However, the former taoiseach is no longer listed as a speaker on the website of the prestigious Washington Speakers Bureau. He had been available for hire along with others former politicians, including Tony Blair, George W Bush and John Major until this week.
Mr Ahern remained on the website in the aftermath of the Mahon Tribunal -- which branded him a liar -- but now appears to have given up trying to secure speaking engagements, for which he charges around €30,000.
However, he was "well received" in Nigeria, where he went to speak just days after the Mahon report was released. Mr Ahern was said to have delivered an "inspirational speech" to business and political leaders, with audience members "unaware" of the explosive tribunal findings.
Sources connected to the event have admitted that the damning report played "no part" in Mr Ahern's trip to one of the world's most corrupt nations. And the Herald can today reveal that political and business leaders in Nigeria's Ogun State have invited Mr Ahern back next year.
A source said: "He spoke about the Good Friday Agreement and the Celtic Tiger and he was very well received. You have to remember, Mr Ahern is judged in Nigeria by his achievements, not by a tribunal that had negative findings against a number a people."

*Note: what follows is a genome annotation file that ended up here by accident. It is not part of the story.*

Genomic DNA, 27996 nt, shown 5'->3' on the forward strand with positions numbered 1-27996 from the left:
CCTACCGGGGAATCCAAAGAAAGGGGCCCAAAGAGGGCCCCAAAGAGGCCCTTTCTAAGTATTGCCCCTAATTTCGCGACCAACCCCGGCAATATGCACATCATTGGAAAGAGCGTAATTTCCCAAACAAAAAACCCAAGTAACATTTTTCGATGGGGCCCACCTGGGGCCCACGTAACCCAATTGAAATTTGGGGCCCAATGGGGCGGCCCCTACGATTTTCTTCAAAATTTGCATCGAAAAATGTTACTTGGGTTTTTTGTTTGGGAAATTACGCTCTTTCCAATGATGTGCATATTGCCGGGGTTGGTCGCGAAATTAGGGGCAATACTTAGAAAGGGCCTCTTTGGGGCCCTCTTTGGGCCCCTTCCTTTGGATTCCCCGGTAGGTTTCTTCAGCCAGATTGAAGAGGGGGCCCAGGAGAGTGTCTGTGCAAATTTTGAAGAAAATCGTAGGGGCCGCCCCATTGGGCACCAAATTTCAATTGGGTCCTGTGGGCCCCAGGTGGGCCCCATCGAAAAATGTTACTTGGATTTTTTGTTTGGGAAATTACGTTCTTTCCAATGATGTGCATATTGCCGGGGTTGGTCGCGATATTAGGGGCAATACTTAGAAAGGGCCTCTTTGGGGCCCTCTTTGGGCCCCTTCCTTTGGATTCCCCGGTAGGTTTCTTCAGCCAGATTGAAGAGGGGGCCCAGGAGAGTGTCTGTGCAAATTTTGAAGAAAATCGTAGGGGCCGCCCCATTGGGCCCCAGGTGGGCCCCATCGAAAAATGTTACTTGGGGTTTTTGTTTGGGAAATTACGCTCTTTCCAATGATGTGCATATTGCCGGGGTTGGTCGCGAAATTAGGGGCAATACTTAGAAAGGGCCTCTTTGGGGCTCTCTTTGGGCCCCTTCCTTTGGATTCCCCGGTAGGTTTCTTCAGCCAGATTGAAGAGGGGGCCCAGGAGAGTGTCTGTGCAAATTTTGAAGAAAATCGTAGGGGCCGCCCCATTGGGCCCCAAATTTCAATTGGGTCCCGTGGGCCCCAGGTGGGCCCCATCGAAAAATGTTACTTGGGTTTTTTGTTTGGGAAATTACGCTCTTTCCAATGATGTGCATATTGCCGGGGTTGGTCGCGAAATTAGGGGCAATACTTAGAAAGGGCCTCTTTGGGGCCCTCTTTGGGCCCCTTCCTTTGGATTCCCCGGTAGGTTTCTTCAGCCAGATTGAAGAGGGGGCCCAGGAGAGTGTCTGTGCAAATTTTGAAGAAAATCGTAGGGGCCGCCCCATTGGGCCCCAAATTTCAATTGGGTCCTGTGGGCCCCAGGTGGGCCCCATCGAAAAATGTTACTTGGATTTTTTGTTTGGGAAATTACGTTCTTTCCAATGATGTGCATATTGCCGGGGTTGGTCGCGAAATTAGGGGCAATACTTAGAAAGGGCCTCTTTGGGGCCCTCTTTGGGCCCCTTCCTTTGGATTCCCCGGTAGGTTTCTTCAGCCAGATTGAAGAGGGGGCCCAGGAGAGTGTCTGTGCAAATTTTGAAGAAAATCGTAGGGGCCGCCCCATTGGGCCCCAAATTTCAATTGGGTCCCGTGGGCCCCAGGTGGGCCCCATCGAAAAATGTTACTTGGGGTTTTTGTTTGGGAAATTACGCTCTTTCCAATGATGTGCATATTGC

Ogun State sources asked to remain anonymous as they were under obligation not to divulge details of the event to the media.
Mr Ahern delivered the speech on Monday - as part of the Ogun State Investors' Forum.
Mr Ahern was listed as one of the bureau's most expensive speakers and was understood to have pocketed in the region of €30,000 for the speech.
The bureau was unavailable for comment on Mr Ahern's role with them. Sources told the Herald that a potential return trip to Nigeria is "entirely up to Mr Ahern" however an invitation "has been extended".
A source explained: "He is seen as an inspiration over there. He already advises the Nigerian government on economic issues but this event was separate. We have a saying -- 'A prophet is not without honour, save in his own country'." A spokesperson for Mr Ahern refused to comment on the Nigerian trip.